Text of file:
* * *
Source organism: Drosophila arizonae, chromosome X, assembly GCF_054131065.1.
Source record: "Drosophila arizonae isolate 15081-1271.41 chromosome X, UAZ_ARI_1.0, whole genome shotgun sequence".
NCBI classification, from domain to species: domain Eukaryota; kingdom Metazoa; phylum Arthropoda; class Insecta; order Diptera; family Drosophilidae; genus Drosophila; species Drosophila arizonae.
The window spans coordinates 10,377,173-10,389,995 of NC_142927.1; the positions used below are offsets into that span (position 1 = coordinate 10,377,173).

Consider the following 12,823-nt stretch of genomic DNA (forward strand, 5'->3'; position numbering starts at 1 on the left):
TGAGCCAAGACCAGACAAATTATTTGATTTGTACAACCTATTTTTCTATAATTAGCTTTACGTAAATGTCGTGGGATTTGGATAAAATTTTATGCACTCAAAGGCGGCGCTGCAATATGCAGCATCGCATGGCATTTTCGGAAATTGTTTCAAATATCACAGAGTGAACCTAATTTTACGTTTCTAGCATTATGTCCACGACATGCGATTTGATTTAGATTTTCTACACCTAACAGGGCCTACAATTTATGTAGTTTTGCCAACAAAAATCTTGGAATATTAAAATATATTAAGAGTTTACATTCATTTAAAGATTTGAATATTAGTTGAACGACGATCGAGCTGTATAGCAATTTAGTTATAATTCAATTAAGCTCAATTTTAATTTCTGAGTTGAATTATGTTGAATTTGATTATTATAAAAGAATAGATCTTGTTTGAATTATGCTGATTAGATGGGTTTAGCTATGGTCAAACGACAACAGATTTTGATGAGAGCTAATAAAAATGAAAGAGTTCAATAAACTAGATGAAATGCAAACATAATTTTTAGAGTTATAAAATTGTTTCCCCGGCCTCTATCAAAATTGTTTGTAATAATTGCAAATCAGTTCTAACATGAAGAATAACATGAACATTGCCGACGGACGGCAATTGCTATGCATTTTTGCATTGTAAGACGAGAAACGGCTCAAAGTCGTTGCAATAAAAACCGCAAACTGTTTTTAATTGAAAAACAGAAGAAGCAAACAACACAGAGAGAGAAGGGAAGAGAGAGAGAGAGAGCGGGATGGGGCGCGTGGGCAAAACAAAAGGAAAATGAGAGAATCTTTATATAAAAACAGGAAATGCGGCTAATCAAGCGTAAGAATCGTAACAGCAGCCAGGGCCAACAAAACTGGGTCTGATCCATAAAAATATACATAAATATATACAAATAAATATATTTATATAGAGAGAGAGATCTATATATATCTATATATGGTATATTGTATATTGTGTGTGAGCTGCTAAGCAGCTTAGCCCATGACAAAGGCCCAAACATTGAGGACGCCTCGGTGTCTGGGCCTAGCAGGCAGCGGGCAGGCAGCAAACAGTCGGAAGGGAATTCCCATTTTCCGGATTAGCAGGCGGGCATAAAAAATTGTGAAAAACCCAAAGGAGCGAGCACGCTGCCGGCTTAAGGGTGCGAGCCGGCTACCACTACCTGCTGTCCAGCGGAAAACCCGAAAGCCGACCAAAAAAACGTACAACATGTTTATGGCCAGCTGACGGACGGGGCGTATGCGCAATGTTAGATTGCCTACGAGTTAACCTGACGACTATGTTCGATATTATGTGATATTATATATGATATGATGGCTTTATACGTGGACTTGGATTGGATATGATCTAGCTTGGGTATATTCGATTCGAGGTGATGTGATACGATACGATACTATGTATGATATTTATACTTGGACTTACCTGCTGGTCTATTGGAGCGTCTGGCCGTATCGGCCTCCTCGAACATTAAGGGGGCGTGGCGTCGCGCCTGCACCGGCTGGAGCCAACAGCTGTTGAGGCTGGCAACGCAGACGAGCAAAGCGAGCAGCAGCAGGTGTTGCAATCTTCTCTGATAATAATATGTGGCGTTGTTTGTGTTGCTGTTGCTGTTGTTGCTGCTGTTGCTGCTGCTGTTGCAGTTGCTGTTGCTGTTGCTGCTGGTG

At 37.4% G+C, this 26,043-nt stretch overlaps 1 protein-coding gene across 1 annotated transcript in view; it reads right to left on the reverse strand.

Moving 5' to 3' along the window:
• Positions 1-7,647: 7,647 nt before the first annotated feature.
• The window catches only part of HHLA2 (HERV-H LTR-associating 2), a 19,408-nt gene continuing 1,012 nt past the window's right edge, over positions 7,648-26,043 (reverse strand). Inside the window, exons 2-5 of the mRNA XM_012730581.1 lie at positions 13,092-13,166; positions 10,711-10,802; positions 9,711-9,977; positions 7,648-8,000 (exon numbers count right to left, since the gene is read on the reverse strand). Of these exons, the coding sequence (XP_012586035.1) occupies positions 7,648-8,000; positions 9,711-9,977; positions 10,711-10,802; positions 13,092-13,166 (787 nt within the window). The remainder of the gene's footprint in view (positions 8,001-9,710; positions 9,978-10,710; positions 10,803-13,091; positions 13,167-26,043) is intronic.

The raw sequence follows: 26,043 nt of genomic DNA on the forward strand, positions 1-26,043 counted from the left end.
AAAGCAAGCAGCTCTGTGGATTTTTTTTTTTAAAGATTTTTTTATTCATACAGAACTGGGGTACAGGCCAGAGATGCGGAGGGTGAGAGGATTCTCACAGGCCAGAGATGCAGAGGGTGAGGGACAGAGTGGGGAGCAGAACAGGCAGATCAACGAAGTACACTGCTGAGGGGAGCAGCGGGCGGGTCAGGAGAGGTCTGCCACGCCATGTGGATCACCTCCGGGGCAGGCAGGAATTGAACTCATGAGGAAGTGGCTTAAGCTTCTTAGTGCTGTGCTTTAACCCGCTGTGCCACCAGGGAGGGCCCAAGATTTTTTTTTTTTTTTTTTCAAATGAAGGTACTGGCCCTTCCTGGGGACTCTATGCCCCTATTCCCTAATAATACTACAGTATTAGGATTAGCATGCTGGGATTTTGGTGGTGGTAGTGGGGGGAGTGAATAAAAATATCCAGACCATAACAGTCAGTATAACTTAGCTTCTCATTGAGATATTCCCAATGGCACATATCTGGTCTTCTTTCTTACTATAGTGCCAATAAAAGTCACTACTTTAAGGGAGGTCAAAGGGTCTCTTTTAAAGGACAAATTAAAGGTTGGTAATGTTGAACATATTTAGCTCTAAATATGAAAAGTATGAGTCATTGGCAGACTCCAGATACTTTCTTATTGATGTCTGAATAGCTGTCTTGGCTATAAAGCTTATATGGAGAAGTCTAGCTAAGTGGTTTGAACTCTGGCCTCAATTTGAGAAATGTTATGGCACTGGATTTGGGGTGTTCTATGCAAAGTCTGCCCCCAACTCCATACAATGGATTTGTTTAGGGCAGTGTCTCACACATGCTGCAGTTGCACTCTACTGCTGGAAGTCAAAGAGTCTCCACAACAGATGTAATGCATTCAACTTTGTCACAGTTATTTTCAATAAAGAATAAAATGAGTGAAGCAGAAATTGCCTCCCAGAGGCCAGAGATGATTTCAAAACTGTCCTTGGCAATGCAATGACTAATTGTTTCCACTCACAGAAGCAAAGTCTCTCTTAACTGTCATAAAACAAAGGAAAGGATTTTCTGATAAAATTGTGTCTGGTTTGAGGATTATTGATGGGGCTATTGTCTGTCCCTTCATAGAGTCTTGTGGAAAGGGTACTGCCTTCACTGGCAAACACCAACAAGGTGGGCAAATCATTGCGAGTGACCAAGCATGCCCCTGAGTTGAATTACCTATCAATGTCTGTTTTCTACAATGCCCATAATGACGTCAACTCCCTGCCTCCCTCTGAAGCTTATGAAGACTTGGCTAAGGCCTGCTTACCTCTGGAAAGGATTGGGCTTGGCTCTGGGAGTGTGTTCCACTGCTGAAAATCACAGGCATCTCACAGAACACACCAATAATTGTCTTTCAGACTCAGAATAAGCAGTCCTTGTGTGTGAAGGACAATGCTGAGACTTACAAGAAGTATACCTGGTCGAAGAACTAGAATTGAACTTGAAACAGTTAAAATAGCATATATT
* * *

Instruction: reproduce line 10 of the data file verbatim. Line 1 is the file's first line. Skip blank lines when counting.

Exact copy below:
• The window catches only part of HHLA2 (HERV-H LTR-associating 2), a 19,408-nt gene continuing 1,012 nt past the window's right edge, over positions 7,648-26,043 (reverse strand). Inside the window, exons 2-5 of the mRNA XM_012730581.1 lie at positions 13,092-13,166; positions 10,711-10,802; positions 9,711-9,977; positions 7,648-8,000 (exon numbers count right to left, since the gene is read on the reverse strand). Of these exons, the coding sequence (XP_012586035.1) occupies positions 7,648-8,000; positions 9,711-9,977; positions 10,711-10,802; positions 13,092-13,166 (787 nt within the window). The remainder of the gene's footprint in view (positions 8,001-9,710; positions 9,978-10,710; positions 10,803-13,091; positions 13,167-26,043) is intronic.